E3 2011: 10 Thoughts on… Skullgirls (Microsoft Xbox 360, Sony Playstation 3)

I was able to get a hands on demonstration of upcoming 2D based fighting game Skullgirls, a game that can be best described as a fighting game created by diehard fighting game fans. Personally, I don’t like the term ‘hardcore’ gamer, as it is a label seemingly slapped onto anything that has more than an easy difficulty level. That term, though, is the only one I can think of to really describe the people involved with the creation of Skullgirls. They come from a community of fighting game fans that have practically invented another language that is made up of technical terms that the average gamer might not understand. Hell, part of the game design team is Mike ‘Z’ Zaimont, a tournament champion. These are people who live and breath fighting games.

Like myself for example. The demonstration and discussion was nothing like any other E3 meeting I had. At times it felt almost like a crash course in fighting game mechanics and design. These are some of the thoughts that I had about Skullgirls during that discussion.

1.) The first thing anyone is going to notice are the graphics of Skullgirls. The hand drawn 2D animation was built in a 3D engine. Everything looks amazing, there is a larger color palette than what I’ve seen from other games, and the art style looks unique and vibrant. The game looks so good, it’s a joy to even watch it being played.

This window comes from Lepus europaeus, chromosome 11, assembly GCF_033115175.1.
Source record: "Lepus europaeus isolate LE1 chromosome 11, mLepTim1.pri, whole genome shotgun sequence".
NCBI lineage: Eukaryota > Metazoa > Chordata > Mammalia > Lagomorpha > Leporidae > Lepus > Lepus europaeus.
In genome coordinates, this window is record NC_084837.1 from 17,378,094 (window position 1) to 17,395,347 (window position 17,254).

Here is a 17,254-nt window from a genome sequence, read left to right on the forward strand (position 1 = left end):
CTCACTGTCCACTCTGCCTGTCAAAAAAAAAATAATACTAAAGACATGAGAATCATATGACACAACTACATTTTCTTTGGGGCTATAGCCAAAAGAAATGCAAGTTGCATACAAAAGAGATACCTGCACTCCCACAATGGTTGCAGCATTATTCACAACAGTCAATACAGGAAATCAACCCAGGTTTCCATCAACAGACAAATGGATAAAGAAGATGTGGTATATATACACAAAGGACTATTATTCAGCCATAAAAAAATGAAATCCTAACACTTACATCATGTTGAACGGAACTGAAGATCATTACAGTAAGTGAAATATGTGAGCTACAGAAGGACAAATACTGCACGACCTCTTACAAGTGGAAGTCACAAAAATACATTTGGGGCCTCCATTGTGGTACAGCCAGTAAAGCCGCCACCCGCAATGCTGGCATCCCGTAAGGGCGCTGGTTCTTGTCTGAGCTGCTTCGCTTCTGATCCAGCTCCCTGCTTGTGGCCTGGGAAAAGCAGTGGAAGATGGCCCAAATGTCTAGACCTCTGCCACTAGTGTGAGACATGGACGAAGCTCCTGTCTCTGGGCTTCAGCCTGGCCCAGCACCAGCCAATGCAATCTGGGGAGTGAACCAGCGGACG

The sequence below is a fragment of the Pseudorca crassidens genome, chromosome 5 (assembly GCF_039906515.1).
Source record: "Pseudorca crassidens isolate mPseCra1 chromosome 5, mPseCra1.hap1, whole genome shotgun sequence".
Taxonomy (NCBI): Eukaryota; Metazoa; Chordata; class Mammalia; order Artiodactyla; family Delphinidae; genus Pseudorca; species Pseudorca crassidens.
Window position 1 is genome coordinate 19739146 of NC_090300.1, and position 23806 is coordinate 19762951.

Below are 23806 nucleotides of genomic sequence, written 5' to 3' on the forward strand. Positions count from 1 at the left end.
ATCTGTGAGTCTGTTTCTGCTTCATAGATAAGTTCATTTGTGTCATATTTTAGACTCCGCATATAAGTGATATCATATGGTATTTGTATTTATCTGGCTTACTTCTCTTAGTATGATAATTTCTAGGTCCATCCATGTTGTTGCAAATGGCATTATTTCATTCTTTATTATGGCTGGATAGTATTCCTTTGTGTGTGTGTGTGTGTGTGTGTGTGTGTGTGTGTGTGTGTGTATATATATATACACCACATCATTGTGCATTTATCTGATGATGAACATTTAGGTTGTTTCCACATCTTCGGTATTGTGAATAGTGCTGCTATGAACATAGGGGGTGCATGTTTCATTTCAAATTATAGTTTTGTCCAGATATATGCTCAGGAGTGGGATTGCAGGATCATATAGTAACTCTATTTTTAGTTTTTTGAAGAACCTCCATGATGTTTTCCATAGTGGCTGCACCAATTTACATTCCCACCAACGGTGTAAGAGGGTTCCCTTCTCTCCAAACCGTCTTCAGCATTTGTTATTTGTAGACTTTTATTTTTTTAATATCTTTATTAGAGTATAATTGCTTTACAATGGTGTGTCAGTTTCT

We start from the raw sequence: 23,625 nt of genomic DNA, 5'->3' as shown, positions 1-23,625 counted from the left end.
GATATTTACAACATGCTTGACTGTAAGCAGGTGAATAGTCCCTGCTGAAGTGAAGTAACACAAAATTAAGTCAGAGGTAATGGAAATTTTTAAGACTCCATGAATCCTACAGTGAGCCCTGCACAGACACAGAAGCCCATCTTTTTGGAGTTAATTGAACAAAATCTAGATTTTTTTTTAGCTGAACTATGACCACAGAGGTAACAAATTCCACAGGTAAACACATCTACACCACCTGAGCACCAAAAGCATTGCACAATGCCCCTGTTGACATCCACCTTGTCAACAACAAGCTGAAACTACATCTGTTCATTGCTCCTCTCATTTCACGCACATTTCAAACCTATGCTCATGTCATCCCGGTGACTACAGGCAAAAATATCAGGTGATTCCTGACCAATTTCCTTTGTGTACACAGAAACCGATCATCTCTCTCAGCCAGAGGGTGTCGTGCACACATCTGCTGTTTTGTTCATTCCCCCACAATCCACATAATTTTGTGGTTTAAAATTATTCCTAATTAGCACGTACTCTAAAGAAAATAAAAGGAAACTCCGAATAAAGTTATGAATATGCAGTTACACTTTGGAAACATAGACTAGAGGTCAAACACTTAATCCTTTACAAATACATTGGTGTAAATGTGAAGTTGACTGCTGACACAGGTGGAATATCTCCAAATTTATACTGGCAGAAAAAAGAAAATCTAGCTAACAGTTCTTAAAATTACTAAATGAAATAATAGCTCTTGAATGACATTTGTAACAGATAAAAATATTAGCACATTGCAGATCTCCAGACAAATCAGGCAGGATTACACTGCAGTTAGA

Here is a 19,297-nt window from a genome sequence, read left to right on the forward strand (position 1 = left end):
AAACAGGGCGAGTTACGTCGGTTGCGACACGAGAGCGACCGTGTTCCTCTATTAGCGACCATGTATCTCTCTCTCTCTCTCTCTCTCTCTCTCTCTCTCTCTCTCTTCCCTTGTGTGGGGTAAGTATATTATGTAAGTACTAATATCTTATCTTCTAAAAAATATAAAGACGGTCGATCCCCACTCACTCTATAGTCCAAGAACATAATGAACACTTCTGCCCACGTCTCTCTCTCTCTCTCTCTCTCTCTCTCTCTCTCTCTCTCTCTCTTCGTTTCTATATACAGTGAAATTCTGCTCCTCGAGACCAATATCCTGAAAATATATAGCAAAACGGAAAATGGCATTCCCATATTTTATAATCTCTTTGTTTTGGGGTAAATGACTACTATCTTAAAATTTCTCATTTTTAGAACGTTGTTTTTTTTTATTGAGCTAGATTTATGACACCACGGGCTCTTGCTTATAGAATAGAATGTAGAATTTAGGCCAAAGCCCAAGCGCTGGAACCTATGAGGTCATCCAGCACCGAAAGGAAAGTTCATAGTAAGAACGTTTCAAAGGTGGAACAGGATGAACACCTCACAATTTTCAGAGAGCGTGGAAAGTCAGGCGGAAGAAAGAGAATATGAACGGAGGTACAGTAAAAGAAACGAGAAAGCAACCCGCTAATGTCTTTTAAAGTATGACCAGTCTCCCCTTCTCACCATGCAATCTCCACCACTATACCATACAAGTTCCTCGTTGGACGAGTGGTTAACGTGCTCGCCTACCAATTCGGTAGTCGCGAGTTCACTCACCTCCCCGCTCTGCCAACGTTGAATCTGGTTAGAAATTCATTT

2.) I was shown how the game allowed you to choose from one to three fighters in versus, so, if you wanted, you could choose one fighter to go against a team of three. The game balances this by making the one fighter have more health, and would be more powerful than normal, but at the expense of being able to use assists. This is straight out of Capcom Vs. SNK, and something that really hasn’t been done in the decade since that game’s release. I thought that was pretty cool and should provide some variety, though I can also imagine someone being really good at one character and smashing everyone else.

3.) There is the ability to customize assists to different controller inputs. So if D, DF, F and P is easier for you to do than the pre-programmed input, you can adjust the default to this. I like that idea, since there are times I just can’t pull something off. No matter how much my brain knows the input, I can’t make my hand do it, if that makes any sense at all. It is nice to see some flexibility here.

4.) The lighting was amazing, and even when characters were shifting forms on screen, the shadows were spot on. It’s a small thing, but it is the attention to small things that I appreciate. Usually, if the developer can master design down to the little details, that means that there will be less problems in the final product.

5.) I was told about how they understand that people find ways to manipulate and break fighting systems to gain an advantage. While they understand that it will likely happen with their game as well, they are trying to balance it to such an extreme degree that it will hopefully be harder to do so. Part of this is protection against unblockable attacks and instant follow ups, so that a person is never trapped without the ability to get out of an attack animation. The game is designed so that the blocks last twelve frames of animation, which takes a fraction of a second, but should prevent cheap attacks. That’s really the way it should be though. It should be about skill and not relying on unblockable attacks or exploiting frames per move. Of course, there are plenty of fighting game fans that would argue that understanding a move down to the very frames per second it takes to pull of is in itself part of skill play.